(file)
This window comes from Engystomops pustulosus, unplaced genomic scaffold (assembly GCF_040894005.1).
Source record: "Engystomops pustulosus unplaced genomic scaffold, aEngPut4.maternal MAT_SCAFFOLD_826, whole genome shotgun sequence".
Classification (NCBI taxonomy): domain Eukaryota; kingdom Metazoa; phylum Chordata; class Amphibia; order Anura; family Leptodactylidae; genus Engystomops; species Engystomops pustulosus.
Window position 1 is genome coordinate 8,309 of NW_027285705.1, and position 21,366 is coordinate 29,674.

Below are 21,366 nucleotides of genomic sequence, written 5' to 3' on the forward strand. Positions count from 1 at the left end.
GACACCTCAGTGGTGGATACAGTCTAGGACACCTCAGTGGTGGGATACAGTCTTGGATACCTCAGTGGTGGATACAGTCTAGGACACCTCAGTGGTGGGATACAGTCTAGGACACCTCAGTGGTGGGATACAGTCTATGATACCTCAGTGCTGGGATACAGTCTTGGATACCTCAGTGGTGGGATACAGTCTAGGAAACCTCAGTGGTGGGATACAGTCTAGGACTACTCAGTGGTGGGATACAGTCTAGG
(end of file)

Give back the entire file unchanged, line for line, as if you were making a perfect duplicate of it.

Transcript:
This window comes from Engystomops pustulosus, unplaced genomic scaffold (assembly GCF_040894005.1).
Source record: "Engystomops pustulosus unplaced genomic scaffold, aEngPut4.maternal MAT_SCAFFOLD_826, whole genome shotgun sequence".
Classification (NCBI taxonomy): domain Eukaryota; kingdom Metazoa; phylum Chordata; class Amphibia; order Anura; family Leptodactylidae; genus Engystomops; species Engystomops pustulosus.
Window position 1 is genome coordinate 8,309 of NW_027285705.1, and position 21,366 is coordinate 29,674.

Below are 21,366 nucleotides of genomic sequence, written 5' to 3' on the forward strand. Positions count from 1 at the left end.
GACACCTCAGTGGTGGATACAGTCTAGGACACCTCAGTGGTGGGATACAGTCTTGGATACCTCAGTGGTGGATACAGTCTAGGACACCTCAGTGGTGGGATACAGTCTAGGACACCTCAGTGGTGGGATACAGTCTATGATACCTCAGTGCTGGGATACAGTCTTGGATACCTCAGTGGTGGGATACAGTCTAGGAAACCTCAGTGGTGGGATACAGTCTAGGACTACTCAGTGGTGGGATACAGTCTAGG